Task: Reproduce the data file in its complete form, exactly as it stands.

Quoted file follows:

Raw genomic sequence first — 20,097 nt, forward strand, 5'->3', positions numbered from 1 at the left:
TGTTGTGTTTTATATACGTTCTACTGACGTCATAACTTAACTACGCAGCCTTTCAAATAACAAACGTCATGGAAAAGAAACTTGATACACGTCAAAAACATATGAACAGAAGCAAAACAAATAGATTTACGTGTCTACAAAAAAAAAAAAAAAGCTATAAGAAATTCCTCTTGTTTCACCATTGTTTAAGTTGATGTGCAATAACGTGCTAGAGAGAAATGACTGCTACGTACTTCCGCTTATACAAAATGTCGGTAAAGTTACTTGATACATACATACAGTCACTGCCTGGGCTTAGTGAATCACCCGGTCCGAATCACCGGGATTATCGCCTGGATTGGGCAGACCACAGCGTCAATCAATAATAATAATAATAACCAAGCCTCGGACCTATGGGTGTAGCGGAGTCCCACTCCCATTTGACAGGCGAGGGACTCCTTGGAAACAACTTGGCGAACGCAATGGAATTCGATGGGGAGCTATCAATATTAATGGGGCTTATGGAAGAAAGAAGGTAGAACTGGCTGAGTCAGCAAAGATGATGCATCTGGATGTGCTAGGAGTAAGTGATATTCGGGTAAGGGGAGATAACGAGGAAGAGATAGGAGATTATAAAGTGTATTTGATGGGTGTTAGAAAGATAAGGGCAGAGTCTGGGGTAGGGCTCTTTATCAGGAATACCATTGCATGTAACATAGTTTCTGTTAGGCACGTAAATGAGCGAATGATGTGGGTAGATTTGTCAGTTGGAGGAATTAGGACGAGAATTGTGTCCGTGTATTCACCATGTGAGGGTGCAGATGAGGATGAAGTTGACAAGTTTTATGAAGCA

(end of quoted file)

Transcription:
Raw genomic sequence first — 20,097 nt, forward strand, 5'->3', positions numbered from 1 at the left:
TGTTGTGTTTTATATACGTTCTACTGACGTCATAACTTAACTACGCAGCCTTTCAAATAACAAACGTCATGGAAAAGAAACTTGATACACGTCAAAAACATATGAACAGAAGCAAAACAAATAGATTTACGTGTCTACAAAAAAAAAAAAAAAGCTATAAGAAATTCCTCTTGTTTCACCATTGTTTAAGTTGATGTGCAATAACGTGCTAGAGAGAAATGACTGCTACGTACTTCCGCTTATACAAAATGTCGGTAAAGTTACTTGATACATACATACAGTCACTGCCTGGGCTTAGTGAATCACCCGGTCCGAATCACCGGGATTATCGCCTGGATTGGGCAGACCACAGCGTCAATCAATAATAATAATAATAACCAAGCCTCGGACCTATGGGTGTAGCGGAGTCCCACTCCCATTTGACAGGCGAGGGACTCCTTGGAAACAACTTGGCGAACGCAATGGAATTCGATGGGGAGCTATCAATATTAATGGGGCTTATGGAAGAAAGAAGGTAGAACTGGCTGAGTCAGCAAAGATGATGCATCTGGATGTGCTAGGAGTAAGTGATATTCGGGTAAGGGGAGATAACGAGGAAGAGATAGGAGATTATAAAGTGTATTTGATGGGTGTTAGAAAGATAAGGGCAGAGTCTGGGGTAGGGCTCTTTATCAGGAATACCATTGCATGTAACATAGTTTCTGTTAGGCACGTAAATGAGCGAATGATGTGGGTAGATTTGTCAGTTGGAGGAATTAGGACGAGAATTGTGTCCGTGTATTCACCATGTGAGGGTGCAGATGAGGATGAAGTTGACAAGTTTTATGAAGCA